Breaking with tradition, this year I ventured away from Navarra to explore other pre-Christian traditions in the Guadalajara province of Castilla y La Mancha and the Burgos province of Castilla y Leon. As with many of these pre-Christian early to late winter traditions found throughout the peninsula, their origins yield an ancient pagan interest in survival – survival through harsh winters and the need to expel the evil spirits that could inhibit the village’s fertility of both the land and its people. These traditions persisted for centuries in Spain passed on largely through strong oral traditions until the Franco dictatorship from 1939 to 1975 when all outward signs of non-Catholic rites were prohibited. After the dictatorship, in the 1980s throughout Spain many of these traditions began to recover albeit rather slowly as many of the village inhabitants had migrated to the larger Spanish cities. Continuing into the present day, it is only during festivals, long weekends, and the summer months that the younger “villagers” return to their roots and it is they who maintain these astonishing traditions.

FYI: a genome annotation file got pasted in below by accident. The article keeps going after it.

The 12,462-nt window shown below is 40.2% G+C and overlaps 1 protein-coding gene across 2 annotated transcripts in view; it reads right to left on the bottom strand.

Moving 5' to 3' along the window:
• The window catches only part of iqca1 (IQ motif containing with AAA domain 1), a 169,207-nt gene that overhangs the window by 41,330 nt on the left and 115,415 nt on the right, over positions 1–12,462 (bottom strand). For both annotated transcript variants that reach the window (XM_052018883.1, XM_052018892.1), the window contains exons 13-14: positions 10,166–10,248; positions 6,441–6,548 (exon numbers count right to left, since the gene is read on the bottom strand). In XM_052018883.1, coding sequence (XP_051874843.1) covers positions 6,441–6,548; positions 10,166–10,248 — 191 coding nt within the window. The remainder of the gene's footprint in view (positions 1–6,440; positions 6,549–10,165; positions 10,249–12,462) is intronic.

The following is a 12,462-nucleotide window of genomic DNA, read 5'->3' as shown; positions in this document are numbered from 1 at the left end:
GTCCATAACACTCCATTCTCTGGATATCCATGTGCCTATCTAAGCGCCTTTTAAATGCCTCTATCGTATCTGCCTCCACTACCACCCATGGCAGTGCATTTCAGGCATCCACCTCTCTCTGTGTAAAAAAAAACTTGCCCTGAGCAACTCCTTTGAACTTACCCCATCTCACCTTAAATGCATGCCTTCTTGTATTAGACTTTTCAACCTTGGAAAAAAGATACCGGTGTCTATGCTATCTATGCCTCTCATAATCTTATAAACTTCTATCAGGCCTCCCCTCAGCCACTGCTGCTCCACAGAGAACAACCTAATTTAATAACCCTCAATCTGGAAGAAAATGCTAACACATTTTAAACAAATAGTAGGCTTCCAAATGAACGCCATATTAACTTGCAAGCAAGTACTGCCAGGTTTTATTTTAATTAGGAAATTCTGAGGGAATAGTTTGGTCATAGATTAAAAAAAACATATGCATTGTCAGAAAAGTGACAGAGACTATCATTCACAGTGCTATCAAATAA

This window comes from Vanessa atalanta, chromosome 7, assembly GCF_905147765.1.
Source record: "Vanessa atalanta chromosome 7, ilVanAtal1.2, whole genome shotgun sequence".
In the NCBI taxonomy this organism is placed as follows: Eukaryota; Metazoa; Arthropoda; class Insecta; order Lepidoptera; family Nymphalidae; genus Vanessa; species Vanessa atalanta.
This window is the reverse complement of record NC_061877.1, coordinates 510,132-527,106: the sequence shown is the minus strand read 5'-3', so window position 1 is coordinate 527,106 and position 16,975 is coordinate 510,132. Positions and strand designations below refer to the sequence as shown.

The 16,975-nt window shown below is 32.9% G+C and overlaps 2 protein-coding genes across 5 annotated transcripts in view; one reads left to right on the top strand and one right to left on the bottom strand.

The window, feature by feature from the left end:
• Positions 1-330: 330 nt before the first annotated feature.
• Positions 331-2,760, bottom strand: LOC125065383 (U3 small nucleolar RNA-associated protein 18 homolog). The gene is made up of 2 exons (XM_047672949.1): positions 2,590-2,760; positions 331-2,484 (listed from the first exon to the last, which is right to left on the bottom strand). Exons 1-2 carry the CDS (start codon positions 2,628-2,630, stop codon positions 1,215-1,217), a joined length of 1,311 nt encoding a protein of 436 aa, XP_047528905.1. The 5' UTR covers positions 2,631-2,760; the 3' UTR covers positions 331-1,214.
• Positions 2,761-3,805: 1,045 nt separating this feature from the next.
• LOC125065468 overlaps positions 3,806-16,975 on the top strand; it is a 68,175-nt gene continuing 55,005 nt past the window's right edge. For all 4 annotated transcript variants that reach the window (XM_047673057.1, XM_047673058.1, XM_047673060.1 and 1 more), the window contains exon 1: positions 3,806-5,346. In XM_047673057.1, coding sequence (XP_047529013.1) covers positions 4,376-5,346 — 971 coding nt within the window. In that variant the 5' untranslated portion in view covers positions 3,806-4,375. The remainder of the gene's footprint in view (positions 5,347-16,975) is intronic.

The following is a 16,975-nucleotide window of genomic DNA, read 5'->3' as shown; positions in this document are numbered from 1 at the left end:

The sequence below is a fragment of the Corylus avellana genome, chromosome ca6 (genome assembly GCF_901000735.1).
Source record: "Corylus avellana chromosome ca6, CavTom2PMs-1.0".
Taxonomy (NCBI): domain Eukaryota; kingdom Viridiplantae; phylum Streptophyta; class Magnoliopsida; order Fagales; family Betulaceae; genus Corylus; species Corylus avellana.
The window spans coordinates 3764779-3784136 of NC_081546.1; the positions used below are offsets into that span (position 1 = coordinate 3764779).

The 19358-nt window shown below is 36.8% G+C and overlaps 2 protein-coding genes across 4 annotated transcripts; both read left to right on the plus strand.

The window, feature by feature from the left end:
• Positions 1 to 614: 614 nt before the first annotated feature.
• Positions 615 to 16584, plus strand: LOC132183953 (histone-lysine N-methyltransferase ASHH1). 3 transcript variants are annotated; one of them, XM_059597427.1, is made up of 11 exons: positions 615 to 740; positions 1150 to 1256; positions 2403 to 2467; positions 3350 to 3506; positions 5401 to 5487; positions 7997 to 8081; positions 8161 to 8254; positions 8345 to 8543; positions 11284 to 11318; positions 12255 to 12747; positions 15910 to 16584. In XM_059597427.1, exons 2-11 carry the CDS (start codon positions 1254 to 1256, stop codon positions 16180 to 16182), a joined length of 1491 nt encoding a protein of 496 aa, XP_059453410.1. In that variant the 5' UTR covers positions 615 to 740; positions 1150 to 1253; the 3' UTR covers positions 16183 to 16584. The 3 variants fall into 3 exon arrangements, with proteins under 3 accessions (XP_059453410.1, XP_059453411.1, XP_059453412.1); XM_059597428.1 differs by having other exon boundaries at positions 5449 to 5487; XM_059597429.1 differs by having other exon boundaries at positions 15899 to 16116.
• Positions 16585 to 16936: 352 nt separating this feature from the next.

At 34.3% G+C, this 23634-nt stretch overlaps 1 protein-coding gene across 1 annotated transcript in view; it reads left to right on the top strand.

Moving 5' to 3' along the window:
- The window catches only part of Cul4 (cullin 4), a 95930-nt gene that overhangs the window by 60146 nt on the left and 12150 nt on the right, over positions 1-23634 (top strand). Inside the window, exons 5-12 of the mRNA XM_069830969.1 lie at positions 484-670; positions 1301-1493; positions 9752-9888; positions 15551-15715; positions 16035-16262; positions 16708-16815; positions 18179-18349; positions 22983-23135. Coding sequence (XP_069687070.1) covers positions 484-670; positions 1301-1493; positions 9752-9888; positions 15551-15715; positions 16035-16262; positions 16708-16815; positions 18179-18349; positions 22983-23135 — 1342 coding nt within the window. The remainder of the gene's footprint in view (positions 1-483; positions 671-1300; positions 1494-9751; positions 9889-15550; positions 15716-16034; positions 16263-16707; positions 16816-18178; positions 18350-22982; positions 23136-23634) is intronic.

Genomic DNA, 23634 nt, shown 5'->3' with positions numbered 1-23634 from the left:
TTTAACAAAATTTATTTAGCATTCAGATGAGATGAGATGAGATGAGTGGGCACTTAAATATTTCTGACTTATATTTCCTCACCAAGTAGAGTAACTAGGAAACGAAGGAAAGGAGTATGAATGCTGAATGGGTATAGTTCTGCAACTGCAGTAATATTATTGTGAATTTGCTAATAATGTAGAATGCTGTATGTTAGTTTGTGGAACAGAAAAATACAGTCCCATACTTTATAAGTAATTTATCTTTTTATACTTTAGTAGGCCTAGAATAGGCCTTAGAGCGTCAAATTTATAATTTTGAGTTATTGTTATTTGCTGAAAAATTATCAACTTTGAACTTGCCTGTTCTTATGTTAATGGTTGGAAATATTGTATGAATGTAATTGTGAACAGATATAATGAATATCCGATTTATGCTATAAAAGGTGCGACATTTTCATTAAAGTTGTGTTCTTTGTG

In Guadalajara province, I visited the small village of Luzón where the fascinating tradition of the Diablos (devils) and Mascaritas (masked ones) is still practiced during the Saturday before Ash Wednesday. The first written account of this tradition is from the 14thCentury. The ritual consists of 16-18 individuals dressed in long black tunics with their exposed arms, faces, and necks covered in a mixture of olive oil and black ash. On their heads they wear a black pillow topped with a pair of bulls horns, which are tied to their arms to stabilize the weight. Tied around their waists are very large cencerros (cow bells). In their mouths they place a cut potato that simulates a set of fearsome teeth. These dark, frightening characters are the Diablos. They are accompanied by the Mascaritas who wear white fabric masks and long colorful dresses, headscarves, dark shawls, and straw hats. The contrast of white and black represents the traditional dichotomy of good and evil. I was told by one of the participants that before the dictatorship they used to march through the village “chained together by the ankles!” Today the menacing Diablos march into the village from a nearby house on the outskirts of town and leave everyone in their path marked with sticky black ash, including this writer (profusely in fact!) The Mascaritas, immune to this “abuse,” do not speak and represent a silent serenity in contrast to the loud, aggressive, boisterous Diablos. Everyone eventually converges on the town square where traditional music is played and the Diablos and Mascaritas dance and interact with the public each in their unique contrasting way. Not willing to leave a stone unturned (or black stained), both the Diablos and the Mascaritas march through the entire village frightening and staining all who have not been “touched.” The photos above are of the people and places mentioned in this post.